Directory that contains the Oracle Java SE Embedded runtime components to use in the custom JRE. Use this option when you have multiple Oracle Java SE Embedded installations and you want to run the jrecreate command in installation1 but build a JRE with components from installation2. For example, installation1 might be contain ARM components, and installation2 might contain x86 components.

jrecreate Command Examples

The following example show how the jrecreate options are used to create some common custom JREs.

The installDir variable represents the host directory where Oracle Java SE Embedded is installed.

Example 1   

Smallest JRE: headless, compact1 profile, minimal JVM (default for compact1).

% installDir/ejdk<version>/bin/ \
--profile compact1 \
--dest /tmp/defaultJRE/
Example 2   

compact2 profile, client JVM with debugging support.

% installDir/ejdk<version>/bin/ \
    --dest /tmp/exampleJRE1/ \
    --profile compact2 \
    --vm client \ 
    --keep-debug-info \
Example 3   

JavaFX controls and Java SE locales added to server JVM and compact3 profile.

% installDir/ejdk<version>/bin/ \
    --dest /tmp/exampleJRE2 \
    --profile compact3 \
    --vm server \
    --extension fx:controls \
    --extension locales 
Example 4   

Full JRE APIs, all JVMs (default).

% installDir/ejdk<version>/bin/ \
    --dest /tmp/exampleJRE3 

jrecreate Command Output

When it begins to run, the jrecreate command displays a summary of the options used to build the JRE, for example:

Building JRE using options Options {
    ejdk-home: /home/xxxx/ejdk/ejdk<version>
    dest: /tmp/testjre
    target: linux_i586
    vm: minimal
    runtime: compact1 profile
    debug: false
    keep-debug-info: false
    no-compression: false
    dry-run: false
    verbose: false
    extension: []

JRE Directories

After the command completes, the destination (--dest) directory on the host may contain the following directories, depending on which components are included in the JRE:

  • bin/: Target-native commands, minimally including the java JRE application launcher. The complement of tools varies according to the value of the --profile option.

  • lib/: The files that make up the core of the JRE, including classes, JVMs, time zone information, and other resources.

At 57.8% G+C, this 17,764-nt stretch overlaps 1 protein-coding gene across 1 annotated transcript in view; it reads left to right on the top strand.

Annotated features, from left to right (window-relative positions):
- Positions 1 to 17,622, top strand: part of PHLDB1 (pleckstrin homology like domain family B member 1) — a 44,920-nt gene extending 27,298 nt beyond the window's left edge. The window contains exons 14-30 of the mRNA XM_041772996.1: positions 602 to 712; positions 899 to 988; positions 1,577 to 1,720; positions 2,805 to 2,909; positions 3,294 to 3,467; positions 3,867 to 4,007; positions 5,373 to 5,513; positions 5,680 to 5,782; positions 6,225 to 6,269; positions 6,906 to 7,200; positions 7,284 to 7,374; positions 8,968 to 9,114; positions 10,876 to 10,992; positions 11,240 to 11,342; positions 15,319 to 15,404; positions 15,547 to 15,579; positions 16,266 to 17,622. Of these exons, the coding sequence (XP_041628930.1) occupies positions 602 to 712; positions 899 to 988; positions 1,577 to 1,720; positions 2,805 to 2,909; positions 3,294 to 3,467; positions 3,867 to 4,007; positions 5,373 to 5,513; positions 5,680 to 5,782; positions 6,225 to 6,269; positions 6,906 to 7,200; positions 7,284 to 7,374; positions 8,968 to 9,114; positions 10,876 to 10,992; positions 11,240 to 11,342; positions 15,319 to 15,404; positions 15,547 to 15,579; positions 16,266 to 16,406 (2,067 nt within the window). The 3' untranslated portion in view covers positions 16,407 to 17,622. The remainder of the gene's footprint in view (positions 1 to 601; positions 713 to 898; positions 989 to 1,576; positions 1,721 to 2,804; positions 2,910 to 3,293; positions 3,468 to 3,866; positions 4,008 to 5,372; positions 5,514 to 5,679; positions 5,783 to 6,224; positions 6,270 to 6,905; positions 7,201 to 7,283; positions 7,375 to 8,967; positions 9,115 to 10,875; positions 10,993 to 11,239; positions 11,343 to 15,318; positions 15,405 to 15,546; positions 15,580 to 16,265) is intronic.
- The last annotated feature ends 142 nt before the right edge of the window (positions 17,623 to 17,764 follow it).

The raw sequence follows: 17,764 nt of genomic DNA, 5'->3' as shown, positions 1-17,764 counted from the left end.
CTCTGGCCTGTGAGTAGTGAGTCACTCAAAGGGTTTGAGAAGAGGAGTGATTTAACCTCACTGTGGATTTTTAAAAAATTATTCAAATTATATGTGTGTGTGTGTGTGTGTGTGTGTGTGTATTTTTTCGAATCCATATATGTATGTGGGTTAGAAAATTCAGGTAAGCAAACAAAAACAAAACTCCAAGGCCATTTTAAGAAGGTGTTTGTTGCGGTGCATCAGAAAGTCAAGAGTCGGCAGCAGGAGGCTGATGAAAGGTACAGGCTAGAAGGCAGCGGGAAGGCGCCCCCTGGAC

• release: A text file that tools can read to obtain attributes of the generated JRE, such as the Java version, profile name (if applicable), operating system name, and CPU architecture.

  • bom: A text file that documents how the JRE was created, including the jrecreate command options and the files that the command used.

  • COPYRIGHT, LICENSE, README, THIRDPARTYLICENSEREADME.txt: Legal and other documentation. Present only if --profile is not specified (full JRE APIs).

Configuring the JRE for Swing/AWT Headful Applications

The ARM AWT/Swing configuration of Oracle Java SE Embedded supports the Swing and AWT graphics APIs if you need to run Swing/AWT applications. Consult Oracle Java SE Embedded System Requirements for the platforms that support headful Swing/AWT applications.

To install the Swing/AWT APIs, you must create a full JRE by using the jrecreate command without the --profile option. With a full JRE, you can install the client VM (the --vm client option), the server VM (the --vm server option) or both (the --vm all option, or leave the --vm option unspecified). The minimal VM is not supported.

If you plan to run both AWT/Swing and JavaFX applications on a target that supports both AWT/Swing and JavaFX, you can add JavaFX APIs by adding the --extension option with fx:graphics or fx:controls. To keep the footprint small, only install the JavaFX APIs when you know that you will be running JavaFX applications.


An application can only make calls to the Swing/AWT API or the JavaFX API, not both.